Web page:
“We've got communities in rural and remote areas that have gone through bushfires. We've got a lot of disengaged people, so we wanted to target them and to give them a safe and secure environment, to give them control over their financial health.”


The grant application was successful and has allowed the organisation to engage a facilitator to go out into towns to offer the courses face to face.


“Being a neighborhood house and then having the funding from the Seeds of Renewal grant enabled us to go into remote communities. We wouldn't have been able to do that without the funding. We wouldn't have been able to engage a facility to organise her travel to go there. You are looking at really vulnerable communities.”


One person who has seen how crucial the funding has been is Christine Brooks, who works for the Wellington and East Gippsland Learn locals and as a trainers for the Money Matters program.


Christine says there has been a huge advantage for those people from smaller communities who are now getting face to face help.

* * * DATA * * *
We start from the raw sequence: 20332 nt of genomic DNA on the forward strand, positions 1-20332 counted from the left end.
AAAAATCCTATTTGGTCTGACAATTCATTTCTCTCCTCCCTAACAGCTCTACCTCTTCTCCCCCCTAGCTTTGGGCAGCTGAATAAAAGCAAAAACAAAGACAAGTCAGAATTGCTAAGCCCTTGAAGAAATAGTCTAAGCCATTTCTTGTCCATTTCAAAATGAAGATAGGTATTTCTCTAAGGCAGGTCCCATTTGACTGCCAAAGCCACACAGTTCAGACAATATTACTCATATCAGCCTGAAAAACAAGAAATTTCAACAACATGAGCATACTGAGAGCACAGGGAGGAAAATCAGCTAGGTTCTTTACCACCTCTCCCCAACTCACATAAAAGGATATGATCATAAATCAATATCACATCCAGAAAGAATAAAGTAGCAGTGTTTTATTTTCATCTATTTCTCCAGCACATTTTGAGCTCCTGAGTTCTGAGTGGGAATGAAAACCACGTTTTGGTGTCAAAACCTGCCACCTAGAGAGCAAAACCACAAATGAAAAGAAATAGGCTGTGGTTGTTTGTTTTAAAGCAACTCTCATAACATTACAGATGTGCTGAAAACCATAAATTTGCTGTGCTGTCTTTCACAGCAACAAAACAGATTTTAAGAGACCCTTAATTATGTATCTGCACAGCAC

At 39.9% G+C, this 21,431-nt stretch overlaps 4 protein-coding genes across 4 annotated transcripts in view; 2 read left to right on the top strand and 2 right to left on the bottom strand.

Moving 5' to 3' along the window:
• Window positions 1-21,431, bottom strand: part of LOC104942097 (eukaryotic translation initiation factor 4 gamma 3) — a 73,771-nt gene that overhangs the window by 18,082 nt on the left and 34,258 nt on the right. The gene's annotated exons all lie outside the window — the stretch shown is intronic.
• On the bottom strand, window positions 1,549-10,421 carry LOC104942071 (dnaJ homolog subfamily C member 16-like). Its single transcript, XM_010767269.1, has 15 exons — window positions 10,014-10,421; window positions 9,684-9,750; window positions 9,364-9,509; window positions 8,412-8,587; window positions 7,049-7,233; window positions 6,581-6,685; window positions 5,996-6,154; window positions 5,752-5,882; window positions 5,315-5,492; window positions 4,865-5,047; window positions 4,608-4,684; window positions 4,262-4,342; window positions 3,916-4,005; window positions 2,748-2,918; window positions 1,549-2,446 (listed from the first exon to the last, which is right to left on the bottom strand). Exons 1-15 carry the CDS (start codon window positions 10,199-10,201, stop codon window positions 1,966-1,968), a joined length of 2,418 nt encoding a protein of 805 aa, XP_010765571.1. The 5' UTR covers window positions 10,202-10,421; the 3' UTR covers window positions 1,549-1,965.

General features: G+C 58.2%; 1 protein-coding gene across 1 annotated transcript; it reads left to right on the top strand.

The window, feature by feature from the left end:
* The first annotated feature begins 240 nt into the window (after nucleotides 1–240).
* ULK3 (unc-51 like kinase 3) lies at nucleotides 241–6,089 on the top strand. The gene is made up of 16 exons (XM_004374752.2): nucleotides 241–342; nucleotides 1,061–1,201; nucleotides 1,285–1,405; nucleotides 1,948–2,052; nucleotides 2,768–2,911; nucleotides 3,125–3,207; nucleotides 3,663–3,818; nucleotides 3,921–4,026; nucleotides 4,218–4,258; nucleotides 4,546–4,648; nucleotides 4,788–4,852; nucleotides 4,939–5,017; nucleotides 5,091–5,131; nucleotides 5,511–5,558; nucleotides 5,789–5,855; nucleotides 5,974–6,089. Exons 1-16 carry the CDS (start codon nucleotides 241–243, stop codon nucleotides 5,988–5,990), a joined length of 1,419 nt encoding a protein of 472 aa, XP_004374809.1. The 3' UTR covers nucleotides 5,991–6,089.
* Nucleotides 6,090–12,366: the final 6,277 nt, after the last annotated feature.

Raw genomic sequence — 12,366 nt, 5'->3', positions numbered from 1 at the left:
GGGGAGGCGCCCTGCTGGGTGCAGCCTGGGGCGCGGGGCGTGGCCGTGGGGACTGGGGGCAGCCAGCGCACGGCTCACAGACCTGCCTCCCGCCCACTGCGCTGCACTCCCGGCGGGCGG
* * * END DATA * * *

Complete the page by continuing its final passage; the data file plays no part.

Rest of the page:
“As a result we've contributed to the financial independence of women in those communities and we've been able to give them some tips and tricks on how to support their financial independence.”


Christine Brooks

The tyranny of distance


But Christine says many of the issues being faced in the region will not easily be overcome and more work is needed.


“People are feeling very isolated, but we can also put it down to the general cost of living that's gone through the roof. And we're seeing that people combined with that isolation and the cost of living, people are feeling like they haven't got the resources, they haven't got the knowledge, they haven't got the information to be able to support themselves and or their families.”